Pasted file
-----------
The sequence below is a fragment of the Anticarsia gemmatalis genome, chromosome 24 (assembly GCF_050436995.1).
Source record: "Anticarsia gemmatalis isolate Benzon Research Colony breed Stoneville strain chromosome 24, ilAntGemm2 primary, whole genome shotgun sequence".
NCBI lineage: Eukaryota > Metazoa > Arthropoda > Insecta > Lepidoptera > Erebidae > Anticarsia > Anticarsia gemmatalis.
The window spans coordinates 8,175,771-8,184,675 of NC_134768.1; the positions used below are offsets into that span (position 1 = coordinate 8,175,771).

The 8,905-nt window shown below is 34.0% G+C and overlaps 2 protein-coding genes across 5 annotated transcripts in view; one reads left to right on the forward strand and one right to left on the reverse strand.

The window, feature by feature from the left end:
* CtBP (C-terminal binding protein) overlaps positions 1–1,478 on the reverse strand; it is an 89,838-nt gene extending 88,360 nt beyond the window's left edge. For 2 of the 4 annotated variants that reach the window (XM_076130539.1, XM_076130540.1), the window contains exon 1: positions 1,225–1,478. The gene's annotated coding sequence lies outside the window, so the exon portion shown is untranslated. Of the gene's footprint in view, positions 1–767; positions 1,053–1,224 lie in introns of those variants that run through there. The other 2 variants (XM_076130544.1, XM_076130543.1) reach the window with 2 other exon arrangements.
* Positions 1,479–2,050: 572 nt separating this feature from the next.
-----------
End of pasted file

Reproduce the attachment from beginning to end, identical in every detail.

The sequence below is a fragment of the Anticarsia gemmatalis genome, chromosome 24 (assembly GCF_050436995.1).
Source record: "Anticarsia gemmatalis isolate Benzon Research Colony breed Stoneville strain chromosome 24, ilAntGemm2 primary, whole genome shotgun sequence".
NCBI lineage: Eukaryota > Metazoa > Arthropoda > Insecta > Lepidoptera > Erebidae > Anticarsia > Anticarsia gemmatalis.
The window spans coordinates 8,175,771-8,184,675 of NC_134768.1; the positions used below are offsets into that span (position 1 = coordinate 8,175,771).

The 8,905-nt window shown below is 34.0% G+C and overlaps 2 protein-coding genes across 5 annotated transcripts in view; one reads left to right on the forward strand and one right to left on the reverse strand.

The window, feature by feature from the left end:
* CtBP (C-terminal binding protein) overlaps positions 1–1,478 on the reverse strand; it is an 89,838-nt gene extending 88,360 nt beyond the window's left edge. For 2 of the 4 annotated variants that reach the window (XM_076130539.1, XM_076130540.1), the window contains exon 1: positions 1,225–1,478. The gene's annotated coding sequence lies outside the window, so the exon portion shown is untranslated. Of the gene's footprint in view, positions 1–767; positions 1,053–1,224 lie in introns of those variants that run through there. The other 2 variants (XM_076130544.1, XM_076130543.1) reach the window with 2 other exon arrangements.
* Positions 1,479–2,050: 572 nt separating this feature from the next.